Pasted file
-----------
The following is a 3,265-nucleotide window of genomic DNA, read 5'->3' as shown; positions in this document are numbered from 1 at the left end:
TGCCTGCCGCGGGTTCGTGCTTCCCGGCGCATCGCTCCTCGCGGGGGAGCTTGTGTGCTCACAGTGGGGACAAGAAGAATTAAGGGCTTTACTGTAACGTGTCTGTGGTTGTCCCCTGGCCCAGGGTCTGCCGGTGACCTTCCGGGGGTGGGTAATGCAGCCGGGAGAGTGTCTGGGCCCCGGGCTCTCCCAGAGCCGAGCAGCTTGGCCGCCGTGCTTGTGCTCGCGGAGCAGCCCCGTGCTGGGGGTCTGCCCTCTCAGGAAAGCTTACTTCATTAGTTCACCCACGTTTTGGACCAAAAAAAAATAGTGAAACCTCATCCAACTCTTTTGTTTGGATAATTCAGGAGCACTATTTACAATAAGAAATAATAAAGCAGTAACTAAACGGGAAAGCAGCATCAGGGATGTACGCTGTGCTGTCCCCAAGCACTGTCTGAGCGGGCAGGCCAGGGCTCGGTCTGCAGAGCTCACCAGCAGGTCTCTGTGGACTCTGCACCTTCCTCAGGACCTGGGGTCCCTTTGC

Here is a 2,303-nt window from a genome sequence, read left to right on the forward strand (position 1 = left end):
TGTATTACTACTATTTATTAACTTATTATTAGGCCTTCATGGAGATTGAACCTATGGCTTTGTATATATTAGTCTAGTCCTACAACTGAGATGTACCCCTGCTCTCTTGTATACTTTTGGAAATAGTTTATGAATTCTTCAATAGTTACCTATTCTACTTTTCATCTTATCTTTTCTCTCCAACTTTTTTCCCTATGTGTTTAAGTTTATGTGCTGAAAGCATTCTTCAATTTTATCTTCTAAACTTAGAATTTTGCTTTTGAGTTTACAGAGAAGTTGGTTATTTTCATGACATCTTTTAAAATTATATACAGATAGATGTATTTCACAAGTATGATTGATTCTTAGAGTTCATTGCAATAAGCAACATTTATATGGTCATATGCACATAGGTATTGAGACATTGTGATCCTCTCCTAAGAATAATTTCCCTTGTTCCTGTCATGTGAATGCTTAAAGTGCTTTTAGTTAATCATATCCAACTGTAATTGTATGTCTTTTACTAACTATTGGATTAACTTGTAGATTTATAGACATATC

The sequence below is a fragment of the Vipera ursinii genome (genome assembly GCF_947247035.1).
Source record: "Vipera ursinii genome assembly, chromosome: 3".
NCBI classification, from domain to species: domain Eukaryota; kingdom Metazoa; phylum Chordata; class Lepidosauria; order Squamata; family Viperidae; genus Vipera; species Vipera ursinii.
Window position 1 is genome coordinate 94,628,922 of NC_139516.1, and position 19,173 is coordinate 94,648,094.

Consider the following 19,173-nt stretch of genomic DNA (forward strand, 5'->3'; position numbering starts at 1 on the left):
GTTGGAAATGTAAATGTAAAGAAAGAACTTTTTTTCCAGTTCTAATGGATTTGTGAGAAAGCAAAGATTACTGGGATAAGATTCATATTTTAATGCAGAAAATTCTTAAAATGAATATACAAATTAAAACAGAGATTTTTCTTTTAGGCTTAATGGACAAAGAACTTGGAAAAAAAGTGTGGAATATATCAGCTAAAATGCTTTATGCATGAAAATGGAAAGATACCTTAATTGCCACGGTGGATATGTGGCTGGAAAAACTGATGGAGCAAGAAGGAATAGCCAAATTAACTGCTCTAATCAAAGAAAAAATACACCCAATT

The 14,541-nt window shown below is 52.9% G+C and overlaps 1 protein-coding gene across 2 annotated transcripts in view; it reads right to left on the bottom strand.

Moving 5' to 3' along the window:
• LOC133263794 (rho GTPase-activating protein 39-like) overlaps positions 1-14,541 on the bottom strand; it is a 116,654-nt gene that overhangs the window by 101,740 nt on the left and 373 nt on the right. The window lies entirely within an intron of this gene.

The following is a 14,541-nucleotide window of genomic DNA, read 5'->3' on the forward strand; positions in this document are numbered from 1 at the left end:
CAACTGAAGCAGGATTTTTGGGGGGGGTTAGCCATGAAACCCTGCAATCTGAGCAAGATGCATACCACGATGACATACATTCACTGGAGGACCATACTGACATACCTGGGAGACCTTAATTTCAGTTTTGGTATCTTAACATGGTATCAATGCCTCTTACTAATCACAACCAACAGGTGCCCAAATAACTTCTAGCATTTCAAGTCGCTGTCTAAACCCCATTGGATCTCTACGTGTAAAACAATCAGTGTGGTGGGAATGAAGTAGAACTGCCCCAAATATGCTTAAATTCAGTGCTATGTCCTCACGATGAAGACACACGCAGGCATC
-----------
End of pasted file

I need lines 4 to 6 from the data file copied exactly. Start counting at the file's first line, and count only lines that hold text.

TGTATTACTACTATTTATTAACTTATTATTAGGCCTTCATGGAGATTGAACCTATGGCTTTGTATATATTAGTCTAGTCCTACAACTGAGATGTACCCCTGCTCTCTTGTATACTTTTGGAAATAGTTTATGAATTCTTCAATAGTTACCTATTCTACTTTTCATCTTATCTTTTCTCTCCAACTTTTTTCCCTATGTGTTTAAGTTTATGTGCTGAAAGCATTCTTCAATTTTATCTTCTAAACTTAGAATTTTGCTTTTGAGTTTACAGAGAAGTTGGTTATTTTCATGACATCTTTTAAAATTATATACAGATAGATGTATTTCACAAGTATGATTGATTCTTAGAGTTCATTGCAATAAGCAACATTTATATGGTCATATGCACATAGGTATTGAGACATTGTGATCCTCTCCTAAGAATAATTTCCCTTGTTCCTGTCATGTGAATGCTTAAAGTGCTTTTAGTTAATCATATCCAACTGTAATTGTATGTCTTTTACTAACTATTGGATTAACTTGTAGATTTATAGACATATC

The sequence below is a fragment of the Vipera ursinii genome (genome assembly GCF_947247035.1).
Source record: "Vipera ursinii genome assembly, chromosome: 3".